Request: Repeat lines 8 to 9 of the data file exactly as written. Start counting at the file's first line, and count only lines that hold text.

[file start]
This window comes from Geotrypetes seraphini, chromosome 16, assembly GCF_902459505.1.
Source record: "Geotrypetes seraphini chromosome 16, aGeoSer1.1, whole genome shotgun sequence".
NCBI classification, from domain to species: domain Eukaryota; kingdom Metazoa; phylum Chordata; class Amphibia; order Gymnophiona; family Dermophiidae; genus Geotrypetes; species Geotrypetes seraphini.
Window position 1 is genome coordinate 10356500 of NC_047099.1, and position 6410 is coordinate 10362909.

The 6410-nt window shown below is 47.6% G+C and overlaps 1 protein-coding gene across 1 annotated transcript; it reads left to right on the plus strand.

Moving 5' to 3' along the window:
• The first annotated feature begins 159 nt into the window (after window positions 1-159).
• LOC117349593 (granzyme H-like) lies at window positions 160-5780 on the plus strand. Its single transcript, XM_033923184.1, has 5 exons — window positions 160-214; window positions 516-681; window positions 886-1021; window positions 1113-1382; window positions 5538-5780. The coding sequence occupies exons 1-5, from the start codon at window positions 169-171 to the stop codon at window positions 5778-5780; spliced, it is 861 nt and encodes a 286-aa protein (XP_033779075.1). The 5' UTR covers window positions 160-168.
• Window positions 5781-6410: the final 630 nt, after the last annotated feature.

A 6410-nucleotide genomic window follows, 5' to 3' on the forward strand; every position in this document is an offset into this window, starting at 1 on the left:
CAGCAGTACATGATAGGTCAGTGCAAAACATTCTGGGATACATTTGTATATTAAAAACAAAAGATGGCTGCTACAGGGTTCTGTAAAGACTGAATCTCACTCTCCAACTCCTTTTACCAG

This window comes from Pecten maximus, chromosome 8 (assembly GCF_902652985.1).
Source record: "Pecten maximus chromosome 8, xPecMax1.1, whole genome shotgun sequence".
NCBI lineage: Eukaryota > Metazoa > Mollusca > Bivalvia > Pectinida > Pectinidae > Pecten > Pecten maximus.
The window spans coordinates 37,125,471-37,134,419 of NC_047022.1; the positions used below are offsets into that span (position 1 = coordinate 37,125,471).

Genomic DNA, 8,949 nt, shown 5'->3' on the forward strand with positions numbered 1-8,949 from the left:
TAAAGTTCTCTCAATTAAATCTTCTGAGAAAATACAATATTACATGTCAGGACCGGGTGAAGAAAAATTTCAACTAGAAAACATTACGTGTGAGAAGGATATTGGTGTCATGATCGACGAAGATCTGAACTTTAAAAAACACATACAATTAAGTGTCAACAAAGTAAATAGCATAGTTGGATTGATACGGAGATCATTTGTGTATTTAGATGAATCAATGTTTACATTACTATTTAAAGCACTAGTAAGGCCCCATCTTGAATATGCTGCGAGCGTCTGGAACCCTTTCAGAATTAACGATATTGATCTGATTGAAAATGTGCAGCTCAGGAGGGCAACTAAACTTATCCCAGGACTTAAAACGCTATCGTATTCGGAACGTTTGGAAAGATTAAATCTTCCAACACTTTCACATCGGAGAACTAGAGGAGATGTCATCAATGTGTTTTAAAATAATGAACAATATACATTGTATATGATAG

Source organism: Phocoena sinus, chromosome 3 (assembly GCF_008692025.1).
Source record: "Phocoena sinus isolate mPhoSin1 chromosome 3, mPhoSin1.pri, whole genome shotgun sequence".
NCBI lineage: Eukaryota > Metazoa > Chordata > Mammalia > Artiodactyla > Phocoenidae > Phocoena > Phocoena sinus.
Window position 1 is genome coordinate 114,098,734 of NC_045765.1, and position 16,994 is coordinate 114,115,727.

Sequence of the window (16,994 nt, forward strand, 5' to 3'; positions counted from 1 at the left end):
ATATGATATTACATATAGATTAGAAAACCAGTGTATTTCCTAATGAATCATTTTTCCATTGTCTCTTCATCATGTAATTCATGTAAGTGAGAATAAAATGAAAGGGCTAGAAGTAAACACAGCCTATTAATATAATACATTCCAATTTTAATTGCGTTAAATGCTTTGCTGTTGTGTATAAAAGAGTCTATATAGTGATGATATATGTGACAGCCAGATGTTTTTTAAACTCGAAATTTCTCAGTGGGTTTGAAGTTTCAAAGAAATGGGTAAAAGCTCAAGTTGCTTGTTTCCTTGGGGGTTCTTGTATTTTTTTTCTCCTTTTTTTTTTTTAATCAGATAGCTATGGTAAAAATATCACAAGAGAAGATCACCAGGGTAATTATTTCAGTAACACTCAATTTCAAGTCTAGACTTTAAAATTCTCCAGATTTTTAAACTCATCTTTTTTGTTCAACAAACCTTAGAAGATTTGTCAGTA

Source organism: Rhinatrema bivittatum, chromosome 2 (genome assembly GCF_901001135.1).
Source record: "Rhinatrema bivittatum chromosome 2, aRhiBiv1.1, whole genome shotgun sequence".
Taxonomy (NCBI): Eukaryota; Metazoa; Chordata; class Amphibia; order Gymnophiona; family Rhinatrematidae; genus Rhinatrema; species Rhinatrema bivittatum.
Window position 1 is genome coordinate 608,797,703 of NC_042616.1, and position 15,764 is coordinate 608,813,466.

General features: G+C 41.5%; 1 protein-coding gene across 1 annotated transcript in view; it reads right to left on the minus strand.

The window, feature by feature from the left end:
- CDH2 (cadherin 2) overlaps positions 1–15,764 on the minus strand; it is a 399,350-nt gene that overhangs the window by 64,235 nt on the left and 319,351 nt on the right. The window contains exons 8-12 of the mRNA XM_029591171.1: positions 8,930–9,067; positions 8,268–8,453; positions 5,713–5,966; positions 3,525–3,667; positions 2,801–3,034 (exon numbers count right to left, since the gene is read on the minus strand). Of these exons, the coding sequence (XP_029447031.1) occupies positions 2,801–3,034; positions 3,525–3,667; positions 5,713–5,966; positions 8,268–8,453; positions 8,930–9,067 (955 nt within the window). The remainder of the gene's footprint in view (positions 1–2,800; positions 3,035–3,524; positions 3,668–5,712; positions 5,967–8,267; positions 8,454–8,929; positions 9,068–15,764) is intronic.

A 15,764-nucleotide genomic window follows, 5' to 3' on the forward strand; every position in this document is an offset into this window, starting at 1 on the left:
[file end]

• LOC117349593 (granzyme H-like) lies at window positions 160-5780 on the plus strand. Its single transcript, XM_033923184.1, has 5 exons — window positions 160-214; window positions 516-681; window positions 886-1021; window positions 1113-1382; window positions 5538-5780. The coding sequence occupies exons 1-5, from the start codon at window positions 169-171 to the stop codon at window positions 5778-5780; spliced, it is 861 nt and encodes a 286-aa protein (XP_033779075.1). The 5' UTR covers window positions 160-168.
• Window positions 5781-6410: the final 630 nt, after the last annotated feature.